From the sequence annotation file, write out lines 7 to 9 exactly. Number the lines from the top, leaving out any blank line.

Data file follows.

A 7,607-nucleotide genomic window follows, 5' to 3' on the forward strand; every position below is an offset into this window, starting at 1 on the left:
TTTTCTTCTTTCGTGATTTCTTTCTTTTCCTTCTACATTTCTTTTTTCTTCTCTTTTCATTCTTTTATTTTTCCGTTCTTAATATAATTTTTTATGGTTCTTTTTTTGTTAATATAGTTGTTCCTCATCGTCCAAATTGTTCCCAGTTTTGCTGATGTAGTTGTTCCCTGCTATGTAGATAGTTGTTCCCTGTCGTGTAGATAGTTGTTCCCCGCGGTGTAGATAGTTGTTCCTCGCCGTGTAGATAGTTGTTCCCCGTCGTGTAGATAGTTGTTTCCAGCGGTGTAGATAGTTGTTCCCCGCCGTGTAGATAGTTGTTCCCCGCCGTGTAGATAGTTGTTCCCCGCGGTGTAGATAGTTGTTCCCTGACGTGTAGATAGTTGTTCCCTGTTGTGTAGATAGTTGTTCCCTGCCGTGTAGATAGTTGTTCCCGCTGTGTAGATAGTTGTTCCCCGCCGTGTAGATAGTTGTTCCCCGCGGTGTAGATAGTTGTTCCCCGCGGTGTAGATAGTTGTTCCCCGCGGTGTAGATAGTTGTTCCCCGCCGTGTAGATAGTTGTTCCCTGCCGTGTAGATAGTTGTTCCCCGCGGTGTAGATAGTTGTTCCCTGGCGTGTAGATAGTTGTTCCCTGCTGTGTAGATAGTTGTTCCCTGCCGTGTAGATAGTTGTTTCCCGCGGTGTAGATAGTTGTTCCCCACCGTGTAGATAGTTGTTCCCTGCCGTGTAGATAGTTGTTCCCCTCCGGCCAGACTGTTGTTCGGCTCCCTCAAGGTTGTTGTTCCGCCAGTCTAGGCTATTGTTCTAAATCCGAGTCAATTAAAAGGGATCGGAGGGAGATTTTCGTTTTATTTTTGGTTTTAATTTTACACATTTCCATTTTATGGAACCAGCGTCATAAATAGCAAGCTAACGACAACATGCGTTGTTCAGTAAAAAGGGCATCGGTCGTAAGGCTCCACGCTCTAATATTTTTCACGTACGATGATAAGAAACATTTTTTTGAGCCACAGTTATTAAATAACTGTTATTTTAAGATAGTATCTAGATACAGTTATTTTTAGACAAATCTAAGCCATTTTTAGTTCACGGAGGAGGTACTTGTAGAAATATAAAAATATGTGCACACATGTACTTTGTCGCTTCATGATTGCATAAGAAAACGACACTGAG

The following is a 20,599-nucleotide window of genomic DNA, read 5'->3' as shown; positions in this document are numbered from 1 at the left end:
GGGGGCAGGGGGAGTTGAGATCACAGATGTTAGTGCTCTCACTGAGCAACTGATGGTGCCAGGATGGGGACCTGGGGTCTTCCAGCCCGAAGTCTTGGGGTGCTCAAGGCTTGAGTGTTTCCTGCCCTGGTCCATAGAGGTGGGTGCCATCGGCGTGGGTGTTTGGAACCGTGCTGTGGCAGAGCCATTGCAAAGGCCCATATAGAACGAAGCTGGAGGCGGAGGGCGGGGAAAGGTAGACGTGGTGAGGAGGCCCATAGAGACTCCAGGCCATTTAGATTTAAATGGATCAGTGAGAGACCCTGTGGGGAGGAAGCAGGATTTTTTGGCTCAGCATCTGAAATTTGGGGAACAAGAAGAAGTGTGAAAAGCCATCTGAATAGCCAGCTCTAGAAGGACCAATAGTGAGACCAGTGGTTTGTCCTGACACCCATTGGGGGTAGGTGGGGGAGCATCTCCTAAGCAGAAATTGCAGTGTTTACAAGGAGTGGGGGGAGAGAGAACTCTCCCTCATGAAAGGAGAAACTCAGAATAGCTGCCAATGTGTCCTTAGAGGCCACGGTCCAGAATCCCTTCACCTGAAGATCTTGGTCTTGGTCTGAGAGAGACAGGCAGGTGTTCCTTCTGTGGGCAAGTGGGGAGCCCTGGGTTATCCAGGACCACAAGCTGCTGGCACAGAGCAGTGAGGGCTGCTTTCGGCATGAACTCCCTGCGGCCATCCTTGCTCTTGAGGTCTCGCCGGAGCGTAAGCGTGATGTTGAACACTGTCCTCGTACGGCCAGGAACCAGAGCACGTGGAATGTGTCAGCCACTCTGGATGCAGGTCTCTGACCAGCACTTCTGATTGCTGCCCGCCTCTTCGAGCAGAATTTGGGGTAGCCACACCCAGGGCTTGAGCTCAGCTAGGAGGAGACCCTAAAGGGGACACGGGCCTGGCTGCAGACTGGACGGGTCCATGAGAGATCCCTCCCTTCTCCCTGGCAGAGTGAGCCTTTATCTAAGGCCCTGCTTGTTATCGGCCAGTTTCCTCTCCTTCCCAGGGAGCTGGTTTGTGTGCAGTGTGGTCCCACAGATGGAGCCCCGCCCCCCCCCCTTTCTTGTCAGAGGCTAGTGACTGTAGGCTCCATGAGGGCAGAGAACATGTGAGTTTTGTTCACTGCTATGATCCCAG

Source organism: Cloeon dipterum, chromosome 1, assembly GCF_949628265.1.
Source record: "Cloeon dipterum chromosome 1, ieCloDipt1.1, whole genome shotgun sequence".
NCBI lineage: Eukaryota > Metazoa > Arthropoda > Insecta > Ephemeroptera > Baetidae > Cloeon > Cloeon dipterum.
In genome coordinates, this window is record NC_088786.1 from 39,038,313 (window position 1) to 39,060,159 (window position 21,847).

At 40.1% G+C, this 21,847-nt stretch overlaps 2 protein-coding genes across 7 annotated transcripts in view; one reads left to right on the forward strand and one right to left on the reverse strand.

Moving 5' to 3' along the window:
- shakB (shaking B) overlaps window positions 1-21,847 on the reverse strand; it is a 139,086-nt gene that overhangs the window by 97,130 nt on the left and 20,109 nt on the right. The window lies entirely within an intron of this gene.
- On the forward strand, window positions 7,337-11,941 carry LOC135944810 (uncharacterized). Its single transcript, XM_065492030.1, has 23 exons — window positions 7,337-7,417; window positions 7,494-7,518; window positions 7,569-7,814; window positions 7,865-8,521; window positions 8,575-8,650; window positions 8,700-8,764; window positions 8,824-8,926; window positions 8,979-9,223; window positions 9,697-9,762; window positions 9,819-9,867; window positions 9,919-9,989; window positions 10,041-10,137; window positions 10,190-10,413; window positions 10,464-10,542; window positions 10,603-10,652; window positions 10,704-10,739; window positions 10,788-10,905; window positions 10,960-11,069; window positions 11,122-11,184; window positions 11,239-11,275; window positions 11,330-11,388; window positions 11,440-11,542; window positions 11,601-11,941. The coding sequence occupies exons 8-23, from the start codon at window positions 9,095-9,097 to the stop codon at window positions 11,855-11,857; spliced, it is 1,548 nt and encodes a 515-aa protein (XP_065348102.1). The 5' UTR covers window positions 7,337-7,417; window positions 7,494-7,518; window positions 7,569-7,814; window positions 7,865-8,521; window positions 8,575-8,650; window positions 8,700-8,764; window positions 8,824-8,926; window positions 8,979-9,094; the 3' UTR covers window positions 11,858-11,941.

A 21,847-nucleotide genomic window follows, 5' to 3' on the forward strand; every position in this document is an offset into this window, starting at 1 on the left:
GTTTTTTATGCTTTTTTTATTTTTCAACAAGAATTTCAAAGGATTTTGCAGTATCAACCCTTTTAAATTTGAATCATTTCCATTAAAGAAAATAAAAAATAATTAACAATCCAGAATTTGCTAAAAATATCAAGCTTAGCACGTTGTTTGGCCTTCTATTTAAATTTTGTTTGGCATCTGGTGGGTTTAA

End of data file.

NCBI lineage: Eukaryota > Metazoa > Arthropoda > Insecta > Ephemeroptera > Baetidae > Cloeon > Cloeon dipterum.
In genome coordinates, this window is record NC_088786.1 from 39,038,313 (window position 1) to 39,060,159 (window position 21,847).

At 40.1% G+C, this 21,847-nt stretch overlaps 2 protein-coding genes across 7 annotated transcripts in view; one reads left to right on the forward strand and one right to left on the reverse strand.